A spokesman for Quebec's director of criminal and penal prosecutions, Jean-Pascal Boucher, says the analysis of the 18-page judgment from Superior Court Justice André Vincent on Sept. 12 has provided grounds for requesting a review of the decision.
Boucher would not specify what the chief Crown prosecutor will present to support that claim, saying those arguments will be reserved for the Court of Appeal.
The former cardiologist was released one week ago, a week after the judge decided he did not pose a risk to society.
At Turcotte's first trial in 2011, a jury found him not criminally responsible in the deaths of Olivier, 5, and Anne-Sophie, 3, due to a mental disorder.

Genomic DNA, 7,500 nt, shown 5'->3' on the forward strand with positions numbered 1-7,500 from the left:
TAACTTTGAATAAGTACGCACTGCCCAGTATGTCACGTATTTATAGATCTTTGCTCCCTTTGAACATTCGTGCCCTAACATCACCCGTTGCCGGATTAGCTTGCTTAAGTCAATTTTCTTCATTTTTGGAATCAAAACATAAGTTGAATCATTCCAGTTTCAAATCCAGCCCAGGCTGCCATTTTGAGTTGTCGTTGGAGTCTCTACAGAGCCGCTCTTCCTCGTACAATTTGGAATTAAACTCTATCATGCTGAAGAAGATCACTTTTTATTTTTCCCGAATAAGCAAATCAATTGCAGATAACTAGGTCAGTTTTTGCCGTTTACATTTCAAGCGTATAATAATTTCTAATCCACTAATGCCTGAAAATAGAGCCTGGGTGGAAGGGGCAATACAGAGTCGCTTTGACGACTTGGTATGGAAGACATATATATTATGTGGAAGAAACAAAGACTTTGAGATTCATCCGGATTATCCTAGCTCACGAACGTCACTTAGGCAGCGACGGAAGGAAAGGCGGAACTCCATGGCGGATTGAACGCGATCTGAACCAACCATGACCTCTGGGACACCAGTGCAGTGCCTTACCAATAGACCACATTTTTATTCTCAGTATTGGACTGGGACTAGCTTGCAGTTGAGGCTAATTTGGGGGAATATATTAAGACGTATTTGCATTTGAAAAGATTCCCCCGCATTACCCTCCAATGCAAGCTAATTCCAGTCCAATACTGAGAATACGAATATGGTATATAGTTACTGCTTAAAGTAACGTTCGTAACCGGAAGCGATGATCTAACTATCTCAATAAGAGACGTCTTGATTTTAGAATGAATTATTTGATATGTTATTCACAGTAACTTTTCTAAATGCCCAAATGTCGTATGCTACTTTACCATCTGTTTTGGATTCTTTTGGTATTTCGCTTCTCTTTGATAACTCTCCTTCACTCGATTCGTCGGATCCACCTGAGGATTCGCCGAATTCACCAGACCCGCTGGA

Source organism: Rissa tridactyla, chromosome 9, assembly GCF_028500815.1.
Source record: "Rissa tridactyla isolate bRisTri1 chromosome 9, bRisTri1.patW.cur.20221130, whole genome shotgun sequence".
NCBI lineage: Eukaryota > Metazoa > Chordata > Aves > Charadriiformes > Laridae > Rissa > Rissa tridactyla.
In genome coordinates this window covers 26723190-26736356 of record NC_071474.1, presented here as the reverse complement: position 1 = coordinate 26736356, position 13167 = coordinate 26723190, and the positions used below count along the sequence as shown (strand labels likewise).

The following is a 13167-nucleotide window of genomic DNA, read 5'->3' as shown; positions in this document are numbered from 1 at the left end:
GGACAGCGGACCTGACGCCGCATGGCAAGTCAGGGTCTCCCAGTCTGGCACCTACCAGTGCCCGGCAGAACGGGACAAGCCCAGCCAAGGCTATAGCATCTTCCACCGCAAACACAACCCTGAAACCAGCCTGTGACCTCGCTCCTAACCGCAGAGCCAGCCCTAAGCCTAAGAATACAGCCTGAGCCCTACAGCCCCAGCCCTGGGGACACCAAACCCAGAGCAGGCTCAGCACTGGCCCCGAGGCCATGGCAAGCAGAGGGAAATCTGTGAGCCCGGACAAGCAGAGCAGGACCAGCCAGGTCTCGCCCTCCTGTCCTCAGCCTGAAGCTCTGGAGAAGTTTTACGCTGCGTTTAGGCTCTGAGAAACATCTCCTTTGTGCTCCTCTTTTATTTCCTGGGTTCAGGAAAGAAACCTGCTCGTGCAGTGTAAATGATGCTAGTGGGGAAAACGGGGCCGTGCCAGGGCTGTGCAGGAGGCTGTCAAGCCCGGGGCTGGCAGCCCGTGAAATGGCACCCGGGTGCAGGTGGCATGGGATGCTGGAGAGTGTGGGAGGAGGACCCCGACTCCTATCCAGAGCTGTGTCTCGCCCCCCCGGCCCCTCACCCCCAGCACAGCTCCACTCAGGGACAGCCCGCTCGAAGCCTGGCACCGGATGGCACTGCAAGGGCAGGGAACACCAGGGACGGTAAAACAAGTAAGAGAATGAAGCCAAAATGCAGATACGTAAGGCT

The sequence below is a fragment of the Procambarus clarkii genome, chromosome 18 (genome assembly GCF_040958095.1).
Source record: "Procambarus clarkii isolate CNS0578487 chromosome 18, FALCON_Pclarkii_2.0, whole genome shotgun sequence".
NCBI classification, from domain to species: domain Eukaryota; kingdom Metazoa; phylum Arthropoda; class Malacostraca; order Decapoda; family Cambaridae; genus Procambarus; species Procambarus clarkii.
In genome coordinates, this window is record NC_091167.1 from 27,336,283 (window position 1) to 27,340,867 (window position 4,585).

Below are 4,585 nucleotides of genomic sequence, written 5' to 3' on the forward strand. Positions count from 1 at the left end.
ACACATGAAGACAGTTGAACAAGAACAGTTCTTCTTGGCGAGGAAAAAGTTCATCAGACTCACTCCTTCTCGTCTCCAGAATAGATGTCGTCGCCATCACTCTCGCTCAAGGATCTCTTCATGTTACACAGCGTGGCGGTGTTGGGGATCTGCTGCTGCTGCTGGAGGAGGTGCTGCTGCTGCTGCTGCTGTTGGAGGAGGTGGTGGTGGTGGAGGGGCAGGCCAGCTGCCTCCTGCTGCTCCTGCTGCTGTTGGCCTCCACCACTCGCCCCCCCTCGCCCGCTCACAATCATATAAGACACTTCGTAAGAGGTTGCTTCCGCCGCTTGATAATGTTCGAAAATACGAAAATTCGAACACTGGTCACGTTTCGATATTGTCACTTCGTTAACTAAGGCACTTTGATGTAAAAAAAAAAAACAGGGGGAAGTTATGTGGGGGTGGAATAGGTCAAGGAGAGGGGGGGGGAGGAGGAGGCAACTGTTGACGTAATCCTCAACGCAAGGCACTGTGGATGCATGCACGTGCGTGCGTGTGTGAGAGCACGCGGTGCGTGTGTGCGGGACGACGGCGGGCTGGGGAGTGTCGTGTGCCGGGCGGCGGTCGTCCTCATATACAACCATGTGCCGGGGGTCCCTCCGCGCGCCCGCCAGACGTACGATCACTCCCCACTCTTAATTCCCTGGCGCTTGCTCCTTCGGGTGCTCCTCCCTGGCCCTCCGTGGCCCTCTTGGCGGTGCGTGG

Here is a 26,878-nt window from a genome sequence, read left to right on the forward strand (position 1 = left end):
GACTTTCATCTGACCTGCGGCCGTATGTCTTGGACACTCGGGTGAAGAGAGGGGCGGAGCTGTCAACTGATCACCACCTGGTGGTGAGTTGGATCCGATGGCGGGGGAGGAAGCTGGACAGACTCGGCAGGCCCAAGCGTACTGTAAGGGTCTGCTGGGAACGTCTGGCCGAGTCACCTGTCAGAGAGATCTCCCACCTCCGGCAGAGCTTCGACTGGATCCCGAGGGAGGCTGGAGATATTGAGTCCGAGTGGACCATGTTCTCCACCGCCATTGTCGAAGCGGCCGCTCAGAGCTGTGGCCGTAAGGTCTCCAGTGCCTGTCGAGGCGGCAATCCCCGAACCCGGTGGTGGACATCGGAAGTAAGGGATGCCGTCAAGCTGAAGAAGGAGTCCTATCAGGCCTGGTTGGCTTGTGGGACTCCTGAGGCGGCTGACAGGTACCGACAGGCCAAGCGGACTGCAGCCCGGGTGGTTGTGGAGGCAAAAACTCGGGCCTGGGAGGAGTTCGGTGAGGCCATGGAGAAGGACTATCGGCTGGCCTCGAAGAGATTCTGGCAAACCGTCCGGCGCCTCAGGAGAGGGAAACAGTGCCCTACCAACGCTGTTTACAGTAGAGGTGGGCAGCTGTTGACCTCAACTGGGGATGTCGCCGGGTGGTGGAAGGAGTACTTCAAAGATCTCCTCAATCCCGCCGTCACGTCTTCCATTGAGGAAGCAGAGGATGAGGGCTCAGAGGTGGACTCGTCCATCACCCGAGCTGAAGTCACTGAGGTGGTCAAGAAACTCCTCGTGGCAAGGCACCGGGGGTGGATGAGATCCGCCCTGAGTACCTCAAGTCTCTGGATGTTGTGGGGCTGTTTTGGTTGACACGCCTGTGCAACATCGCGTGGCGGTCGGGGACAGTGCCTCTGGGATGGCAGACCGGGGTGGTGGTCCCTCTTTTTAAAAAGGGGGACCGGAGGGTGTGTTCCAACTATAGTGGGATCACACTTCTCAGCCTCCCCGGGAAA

In September 2013, the Crown appealed the decision, asking for it to be annulled and for a new trial to be ordered.
The prosecutor argued that the judge in the first trial should not have given the jury the option of finding Turcotte not criminally responsible.
The Quebec Court of Appeal agreed, and it ruled in November that Turcotte would stand trial again on two counts of first-degree murder. That ruling was upheld by the Supreme Court of Canada last March.
Turcotte’s second trial is set to begin in September 2015.